By now you've probably heard that Oprah has announced her daytime talk show, which has been on the air for a staggering 23 years, will end in September 2011, and already there's clamor over how the daytime talk show void could possibly be filled.
This Monday's episode of Gossip Girl stirred up controversy when a menage-a-trois was featured--the act was last on a list of fifteen things to do before you graduate from college. Teasers for the episode had the Parent Television Council ("Because Our Children Are Watching") up in arms, calling airing the subject matter "reckless and irresponsible." The scene ended up being pretty tame, but is still making OMFG waves where parents are concerned. But is there a right way to watch it?
Glee, the show we either love or love to hate, depending on who you ask, is back tonight after a several-week hiatus. Are you going to tune in for the diverse cast and catchy dance numbers? Or has the misogyny and stereotyping of Glee danced its way out of your heart?
If you tuned into Dancing With The Stars last night, you got a real (feminist?) treat – and I'm not talking about Donny Osmond's Viennese Waltz. I'm talking about the cheesy cover of "Standing in the Way of Control" by feminist fave The Gossip!
The word bitch is a controversial one for many people. We love it (surprise!) but many find it to be problematic to say the least. Well, the folks at the National Academy of Television Arts and Sciences must be bitch lovers because they awarded it an Emmy! Well, OK, they awarded a news segment on the word with the Emmy, but still! YAY bitch! And as an added bonus, Bitch contributor/blogger/friend Veronica Arreola is the segment expert! Check it:
As Sesame Street turns 40, the media is brimming with think pieces about the groundbreaking show. From its educational impact to its unprecedented portrayal of racially diverse urban life, the show changed the face of not just children's TV, but the medium of television in general.
There's a lot to talk about when we talk about Sesame Street, and people are doing just that. Time magazine postulated that Barack Obama is the first "Sesame Street president," writing that "The Obama presidency is a wholly American fusion of optimism, enterprise and earnestness — rather like the far-fetched proposal of 40 years ago to create a TV show that would prove that educational television need not be an oxymoron." (The show's creator, Joan Ganz Cooney, is happy to support this theory, saying "I like to think that we had something to do with Obama's election). NewsweekponderedSesame Street's global reach, reporting that among the world's Sesame-friendly regions are Kosovo and the Palestinian territories; the South African SS features an HIV-positive character. And New York magazine revealed that 75-year-old Carroll Spinney, who has played Big Bird for all 40 seasons, spends his days with one arm raised above his head, manipulating the puppet's eyes and beak and not even once grumbling that he could be playing shuffleboard on a Carnival cruise ship.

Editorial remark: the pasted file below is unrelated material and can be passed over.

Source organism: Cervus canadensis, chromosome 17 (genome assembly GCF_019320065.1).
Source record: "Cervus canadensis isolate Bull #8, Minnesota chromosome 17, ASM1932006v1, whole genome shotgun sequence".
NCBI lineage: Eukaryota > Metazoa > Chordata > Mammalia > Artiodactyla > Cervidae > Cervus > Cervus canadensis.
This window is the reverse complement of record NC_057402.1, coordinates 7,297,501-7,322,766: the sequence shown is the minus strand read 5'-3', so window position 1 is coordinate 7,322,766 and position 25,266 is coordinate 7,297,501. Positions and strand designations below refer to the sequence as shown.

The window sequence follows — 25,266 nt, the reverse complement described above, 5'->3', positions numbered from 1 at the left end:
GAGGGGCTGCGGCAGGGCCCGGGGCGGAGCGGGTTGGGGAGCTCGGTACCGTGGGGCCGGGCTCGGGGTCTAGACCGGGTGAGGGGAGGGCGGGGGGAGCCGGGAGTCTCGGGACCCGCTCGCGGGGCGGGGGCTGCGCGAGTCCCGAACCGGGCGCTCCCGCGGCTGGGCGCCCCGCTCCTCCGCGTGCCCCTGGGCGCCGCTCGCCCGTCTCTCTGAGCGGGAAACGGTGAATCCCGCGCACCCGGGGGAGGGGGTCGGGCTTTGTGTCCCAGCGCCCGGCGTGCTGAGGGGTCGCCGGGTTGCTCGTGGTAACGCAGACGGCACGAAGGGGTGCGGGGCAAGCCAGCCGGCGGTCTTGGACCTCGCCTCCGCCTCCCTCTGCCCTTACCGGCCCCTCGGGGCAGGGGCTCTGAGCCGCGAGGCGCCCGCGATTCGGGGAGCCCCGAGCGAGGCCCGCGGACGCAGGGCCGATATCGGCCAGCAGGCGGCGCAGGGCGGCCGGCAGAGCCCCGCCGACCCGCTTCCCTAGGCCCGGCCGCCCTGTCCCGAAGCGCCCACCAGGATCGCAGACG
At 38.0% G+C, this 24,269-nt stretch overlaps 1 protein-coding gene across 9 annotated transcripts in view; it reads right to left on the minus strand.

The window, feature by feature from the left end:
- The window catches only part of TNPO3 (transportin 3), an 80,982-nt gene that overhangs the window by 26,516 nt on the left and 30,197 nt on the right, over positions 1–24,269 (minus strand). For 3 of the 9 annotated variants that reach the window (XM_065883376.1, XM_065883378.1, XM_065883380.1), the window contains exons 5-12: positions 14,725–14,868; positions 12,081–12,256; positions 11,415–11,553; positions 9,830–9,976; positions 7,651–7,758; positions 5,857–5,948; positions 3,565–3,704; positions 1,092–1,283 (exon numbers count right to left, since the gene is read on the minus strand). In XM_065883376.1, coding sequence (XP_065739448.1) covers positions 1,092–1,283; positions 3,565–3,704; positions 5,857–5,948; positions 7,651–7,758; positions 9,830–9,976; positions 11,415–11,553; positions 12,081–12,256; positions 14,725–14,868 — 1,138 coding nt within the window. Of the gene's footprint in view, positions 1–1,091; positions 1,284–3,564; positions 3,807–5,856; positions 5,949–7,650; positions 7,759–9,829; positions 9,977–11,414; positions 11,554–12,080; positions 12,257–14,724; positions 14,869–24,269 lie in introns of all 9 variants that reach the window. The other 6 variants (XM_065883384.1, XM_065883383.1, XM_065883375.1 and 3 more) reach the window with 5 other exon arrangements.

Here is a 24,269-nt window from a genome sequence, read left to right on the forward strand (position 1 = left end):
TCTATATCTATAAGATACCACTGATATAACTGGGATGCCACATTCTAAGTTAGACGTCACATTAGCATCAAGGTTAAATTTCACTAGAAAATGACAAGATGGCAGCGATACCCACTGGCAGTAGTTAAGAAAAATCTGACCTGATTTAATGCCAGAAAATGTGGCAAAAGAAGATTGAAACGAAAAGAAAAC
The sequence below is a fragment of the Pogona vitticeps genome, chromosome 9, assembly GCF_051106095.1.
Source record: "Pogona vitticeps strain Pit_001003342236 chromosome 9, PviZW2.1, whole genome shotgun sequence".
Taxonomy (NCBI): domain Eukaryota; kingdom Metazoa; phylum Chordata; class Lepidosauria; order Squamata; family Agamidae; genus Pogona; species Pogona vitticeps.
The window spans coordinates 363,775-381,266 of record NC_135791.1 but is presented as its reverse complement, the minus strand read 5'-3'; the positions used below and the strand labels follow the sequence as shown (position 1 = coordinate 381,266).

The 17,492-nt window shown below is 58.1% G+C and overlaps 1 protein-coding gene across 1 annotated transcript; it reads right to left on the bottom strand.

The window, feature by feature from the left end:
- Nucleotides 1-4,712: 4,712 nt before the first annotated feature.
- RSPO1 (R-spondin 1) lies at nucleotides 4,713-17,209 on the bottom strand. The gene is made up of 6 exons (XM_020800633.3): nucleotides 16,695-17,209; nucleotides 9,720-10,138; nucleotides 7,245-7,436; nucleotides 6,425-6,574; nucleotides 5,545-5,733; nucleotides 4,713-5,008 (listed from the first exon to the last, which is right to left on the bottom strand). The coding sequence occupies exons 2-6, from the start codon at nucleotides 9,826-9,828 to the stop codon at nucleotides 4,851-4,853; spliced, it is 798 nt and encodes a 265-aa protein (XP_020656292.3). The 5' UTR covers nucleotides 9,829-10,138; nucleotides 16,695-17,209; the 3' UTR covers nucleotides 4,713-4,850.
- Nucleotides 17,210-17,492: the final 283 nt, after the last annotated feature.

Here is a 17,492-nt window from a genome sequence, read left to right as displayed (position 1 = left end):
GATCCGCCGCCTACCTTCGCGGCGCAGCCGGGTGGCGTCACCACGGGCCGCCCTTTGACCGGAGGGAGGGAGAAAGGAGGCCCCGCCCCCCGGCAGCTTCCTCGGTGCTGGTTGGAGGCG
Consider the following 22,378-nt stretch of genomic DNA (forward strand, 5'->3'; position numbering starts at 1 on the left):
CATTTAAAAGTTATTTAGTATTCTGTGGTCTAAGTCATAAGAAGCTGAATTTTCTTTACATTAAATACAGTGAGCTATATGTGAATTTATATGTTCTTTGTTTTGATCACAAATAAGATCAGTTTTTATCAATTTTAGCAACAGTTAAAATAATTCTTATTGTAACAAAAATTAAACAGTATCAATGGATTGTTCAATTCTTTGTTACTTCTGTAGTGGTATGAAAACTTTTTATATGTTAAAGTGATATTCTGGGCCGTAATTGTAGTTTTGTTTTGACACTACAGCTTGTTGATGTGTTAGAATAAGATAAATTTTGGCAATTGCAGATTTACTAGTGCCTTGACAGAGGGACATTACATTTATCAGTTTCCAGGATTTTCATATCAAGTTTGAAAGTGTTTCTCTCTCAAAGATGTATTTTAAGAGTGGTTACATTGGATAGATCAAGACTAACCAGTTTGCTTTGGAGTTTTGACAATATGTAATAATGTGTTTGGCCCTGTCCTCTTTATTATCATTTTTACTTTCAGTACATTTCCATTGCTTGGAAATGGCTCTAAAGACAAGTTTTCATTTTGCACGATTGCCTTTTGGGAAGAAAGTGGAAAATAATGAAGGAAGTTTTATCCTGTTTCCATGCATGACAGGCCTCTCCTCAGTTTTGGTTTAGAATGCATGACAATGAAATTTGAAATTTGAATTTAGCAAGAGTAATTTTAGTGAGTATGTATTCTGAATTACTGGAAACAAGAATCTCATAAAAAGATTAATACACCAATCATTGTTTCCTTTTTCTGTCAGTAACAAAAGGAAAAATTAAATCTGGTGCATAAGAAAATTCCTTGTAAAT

And then there are the videos -- like "Women Can Be," a hilarious feminist ode to the world of beyond-nurses-and-ballerinas careers that I was reminded of this morning, courtesy of my friend Tina. (Rita Moreno, voicing the surgeon, is especially awesome.)
This weekend saw the long-anticipated premiere of The Wanda Sykes Show, which airs Saturday nights on Fox. (That's right, this is my second post in a row regarding an out [and outstanding] lesbian performer on the Fox network.) Wanda Sykes made a strong debut with her usual style of laid-back indignation and smart-assed digs. It's no surprise that she's great in a talk-show format. What is surprising is how much she gets away with. Sykes did a sketch about eco-friendly sex toys. She spoke up for gay marriage. She ripped on Fox News. Wait, what network are we watching again?
Jane Lynch has been doing great comedy for a long time -- Best in Show, The 40-Year-Old Virgin, Party Down, the list goes on and on. She may be an out lesbian with a decidedly butch demeanor, but her projects range from the L-Word to Two and a Half Men. Even if people don't know her name, everyone knows she was great in something they liked. And with Fox's Glee, Lynch has finally achieved the celebrity status she deserves. How? By suddenly being the funniest person on television.
If you've ignored your better judgement and checked out Secret Girlfriend on Comedy Central, then
you already know it's the worst show on television. The constant sexism and
occasional racism are big problems, but to find out what makes this show so
unwatchably bad, look no further than the description from ComedyCentral.com:
groundbreaking comedy series of the same name, the show follows you, your
buddies and your multiple girlfriends as you deal with wild pool parties,
lesbian bars, Internet fame and more. Each episode is shot entirely from your
point of view and contains two back-to-back mini-sodes in which you navigate
the local nightlife, hang out with friends, and try and decide which girlfriend
to hang on to while keeping them from finding out about each other.
For the last several years, Dove has been busily branding itself as a socially conscious company on a mission to improve women's self-esteem. Dove's Campaign for Real Beauty strives " to free ourselves and the next generation from beauty stereotypes." This is supposedly done through thought-provoking ads, confidence-building programs, and messages that embrace all definitions of beauty (except for those that eschew using beauty products, I assume).
But Dove tested my patience
with "30 Rock Beauty Moments" at NBC.com, in which they insinuate themselves into the hilarious work of Tina Fey...